Crocheters’ Philanthropy Empowers People to Rise Above Poverty

If you thought that crocheting was a hobby relegated to grandmas sitting in a rocking chair making doilies and afghans, think again. A recent study by the Craft and Hobby Association found that more than 17 million households in the US house a crocheter—men, women, boys, and girls who all learned the craft at various stages of their lives.

 

Our conversation with Vincent Green-Hite proved that point. At the age of 21, he turned his passion for crocheting small stuffed Amigurumi characters into his own company Knot Bad. And when he’s not crocheting cute little Pokémon characters for profit, you’ll find him giving back through The Gracie Project, which donates crochet dolls and caps to children with cancer.

 

We at Accidental Information love a good story about people making their living doing what they love. And when they’re doing so while helping others, even better.

 

That’s what drew us to a non-profit called Krochet Kids intl. (KKi), which is changing the lives of women and their families in Uganda and Peru—one crocheted beanie at a time.

 

So who are these capped crusaders? And what’s got us all excited about them?

 

First, we love that their inspiration for the company started with a skein of yarn, a crochet hook, and the desire to look cool on the slopes. But what’s got us hooked even more is how the company evolved. It’s almost like a coming of age story that mirrors the founders’ journeys from boys to men.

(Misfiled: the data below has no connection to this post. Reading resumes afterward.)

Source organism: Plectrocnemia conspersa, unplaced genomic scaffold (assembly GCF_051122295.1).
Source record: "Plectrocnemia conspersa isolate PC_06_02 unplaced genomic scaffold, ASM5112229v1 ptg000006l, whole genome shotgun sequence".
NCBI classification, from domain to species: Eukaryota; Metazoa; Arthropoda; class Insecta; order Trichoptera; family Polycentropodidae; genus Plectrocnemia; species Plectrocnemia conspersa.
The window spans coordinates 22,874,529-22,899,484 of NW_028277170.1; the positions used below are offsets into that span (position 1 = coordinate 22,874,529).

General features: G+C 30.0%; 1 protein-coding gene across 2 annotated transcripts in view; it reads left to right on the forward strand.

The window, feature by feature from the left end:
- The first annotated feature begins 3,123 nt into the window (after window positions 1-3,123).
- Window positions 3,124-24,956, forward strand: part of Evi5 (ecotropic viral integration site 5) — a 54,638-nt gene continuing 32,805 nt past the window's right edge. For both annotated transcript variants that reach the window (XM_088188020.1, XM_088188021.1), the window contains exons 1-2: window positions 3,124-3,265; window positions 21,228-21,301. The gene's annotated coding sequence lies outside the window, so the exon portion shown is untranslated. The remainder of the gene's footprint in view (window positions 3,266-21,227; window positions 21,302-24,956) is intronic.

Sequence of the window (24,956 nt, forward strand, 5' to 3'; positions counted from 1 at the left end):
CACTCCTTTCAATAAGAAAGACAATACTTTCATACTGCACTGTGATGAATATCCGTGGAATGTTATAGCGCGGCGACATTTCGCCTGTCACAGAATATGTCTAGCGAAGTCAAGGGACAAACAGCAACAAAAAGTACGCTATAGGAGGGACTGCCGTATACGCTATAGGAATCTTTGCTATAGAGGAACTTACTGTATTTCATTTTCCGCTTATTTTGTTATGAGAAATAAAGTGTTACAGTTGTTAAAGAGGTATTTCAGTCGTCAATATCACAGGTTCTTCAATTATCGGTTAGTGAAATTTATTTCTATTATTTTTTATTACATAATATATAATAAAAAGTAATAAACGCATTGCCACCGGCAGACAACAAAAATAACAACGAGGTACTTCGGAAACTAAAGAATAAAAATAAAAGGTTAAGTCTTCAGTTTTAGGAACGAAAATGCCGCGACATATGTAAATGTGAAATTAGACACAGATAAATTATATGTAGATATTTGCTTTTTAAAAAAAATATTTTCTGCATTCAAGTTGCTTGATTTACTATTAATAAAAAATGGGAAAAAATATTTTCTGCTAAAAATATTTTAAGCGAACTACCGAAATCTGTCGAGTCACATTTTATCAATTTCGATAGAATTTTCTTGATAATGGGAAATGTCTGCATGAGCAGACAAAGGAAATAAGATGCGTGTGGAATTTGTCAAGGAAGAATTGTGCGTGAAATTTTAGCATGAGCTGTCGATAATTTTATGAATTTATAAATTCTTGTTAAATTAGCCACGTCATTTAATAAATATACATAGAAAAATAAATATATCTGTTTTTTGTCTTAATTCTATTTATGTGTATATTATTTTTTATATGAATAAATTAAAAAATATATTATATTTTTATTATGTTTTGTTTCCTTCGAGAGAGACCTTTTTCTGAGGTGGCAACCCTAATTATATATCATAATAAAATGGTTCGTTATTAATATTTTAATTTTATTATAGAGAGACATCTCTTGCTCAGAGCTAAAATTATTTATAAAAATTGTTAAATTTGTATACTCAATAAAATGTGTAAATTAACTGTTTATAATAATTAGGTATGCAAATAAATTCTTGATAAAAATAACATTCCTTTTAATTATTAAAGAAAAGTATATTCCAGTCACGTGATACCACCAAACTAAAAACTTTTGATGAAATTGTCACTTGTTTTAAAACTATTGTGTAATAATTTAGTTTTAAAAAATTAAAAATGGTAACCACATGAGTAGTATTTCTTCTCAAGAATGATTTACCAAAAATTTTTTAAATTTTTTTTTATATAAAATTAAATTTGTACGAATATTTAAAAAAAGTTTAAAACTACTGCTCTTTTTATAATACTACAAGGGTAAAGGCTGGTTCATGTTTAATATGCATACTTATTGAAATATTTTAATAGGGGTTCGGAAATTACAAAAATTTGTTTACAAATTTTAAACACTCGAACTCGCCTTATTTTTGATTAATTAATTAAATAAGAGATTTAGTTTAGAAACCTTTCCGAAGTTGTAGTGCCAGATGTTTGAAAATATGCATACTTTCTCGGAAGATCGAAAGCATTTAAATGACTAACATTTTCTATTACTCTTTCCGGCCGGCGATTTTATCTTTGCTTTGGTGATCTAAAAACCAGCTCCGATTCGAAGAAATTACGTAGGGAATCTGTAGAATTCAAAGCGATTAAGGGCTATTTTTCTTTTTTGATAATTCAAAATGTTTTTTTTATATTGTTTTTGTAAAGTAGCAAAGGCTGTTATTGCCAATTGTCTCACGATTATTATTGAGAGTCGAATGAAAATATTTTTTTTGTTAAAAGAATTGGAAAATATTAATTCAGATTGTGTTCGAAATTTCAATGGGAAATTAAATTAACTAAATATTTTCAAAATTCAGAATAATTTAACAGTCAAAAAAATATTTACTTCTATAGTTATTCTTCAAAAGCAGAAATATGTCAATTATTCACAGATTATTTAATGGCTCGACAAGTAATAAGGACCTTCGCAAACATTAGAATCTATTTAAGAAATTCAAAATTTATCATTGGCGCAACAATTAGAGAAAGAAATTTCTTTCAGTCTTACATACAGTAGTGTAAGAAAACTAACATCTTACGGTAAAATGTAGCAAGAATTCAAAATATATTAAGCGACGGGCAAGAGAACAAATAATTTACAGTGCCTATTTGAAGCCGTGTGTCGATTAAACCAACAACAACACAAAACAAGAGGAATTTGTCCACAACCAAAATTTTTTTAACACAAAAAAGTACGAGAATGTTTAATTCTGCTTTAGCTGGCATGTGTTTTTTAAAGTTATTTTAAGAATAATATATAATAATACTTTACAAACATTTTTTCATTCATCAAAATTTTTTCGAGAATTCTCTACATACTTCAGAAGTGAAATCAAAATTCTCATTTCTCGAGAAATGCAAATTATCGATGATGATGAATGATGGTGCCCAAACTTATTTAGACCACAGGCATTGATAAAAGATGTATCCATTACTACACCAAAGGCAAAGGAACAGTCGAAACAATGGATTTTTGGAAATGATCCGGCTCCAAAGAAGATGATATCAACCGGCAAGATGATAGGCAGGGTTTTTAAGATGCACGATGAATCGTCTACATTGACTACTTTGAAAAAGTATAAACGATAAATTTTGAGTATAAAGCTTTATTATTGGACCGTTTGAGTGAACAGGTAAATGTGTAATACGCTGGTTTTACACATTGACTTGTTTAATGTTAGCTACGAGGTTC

We did some research via KKi’s website and other places on the web, and found that KKi has a great story—one that can teach us about our own journeys.

 

High School Hookers

KKi co-founders Kohl Crecelius, Travis Hartanov, and Stewart Ramsey started crocheting in high school. They were inspired by Kohl’s brother, who learned to crochet while away at college. Avid snow sports enthusiasts, the threesome loved wearing their unique headwear creations on the slopes and reveled in the novelty of crochet not being a “traditional” hobby for high school guys.

 

Before long, their caps caught the attention of their classmates and they began taking custom orders and selling their crocheted wares. It was around that time that their local Spokane, WA newspaper dubbed them the Krochet Kids.

 

As it frequently does, college transplanted the inseparable pals onto three different campuses. And while they continued to dabble in crochet with new friends, they started to focus on bigger and better things—like traveling the globe, volunteering their time, and getting really curious about how they could help others in need.

 

 

“By teaching these people to crochet, we would be empowering them to rise above poverty.”

 

An Idea is Born

As Kohl tells the story (see the video below), while Stewart was on a summer trip in Uganda, he learned about people who had been living in government camps for more than 20 years due to a rebel army that had ravaged the northern part of the country. Entire generations grew up only knowing the camp and relying on the government and aid organizations for their every need.

 

Stewart was struck that the aid efforts up to that point were focused on temporary needs. But this was contrary to what he was hearing from the Ugandans—they didn’t want handouts, they wanted to work so that they could make a better life for themselves and their families.

 

“We realized the simplicity of crocheting to be its most profound quality,” says Kohl, who is now CEO of KKi, in a message on the organization’s website. “With hook and yarn people could make amazing products. Being paid a fair wage to do so would allow for them, for the first time, to provide for their families and begin planning for the future. By teaching these people to crochet, we would be empowering them to rise above poverty.”

 

 

Creating a Non-Profit

It was then that Kohl, Travis, and Stewart decided to turn their crochet craze into a revolutionary non-profit organization. While still in college, the 3 traveled to Uganda with crochet hooks and bags full of yarn to teach people how to crochet.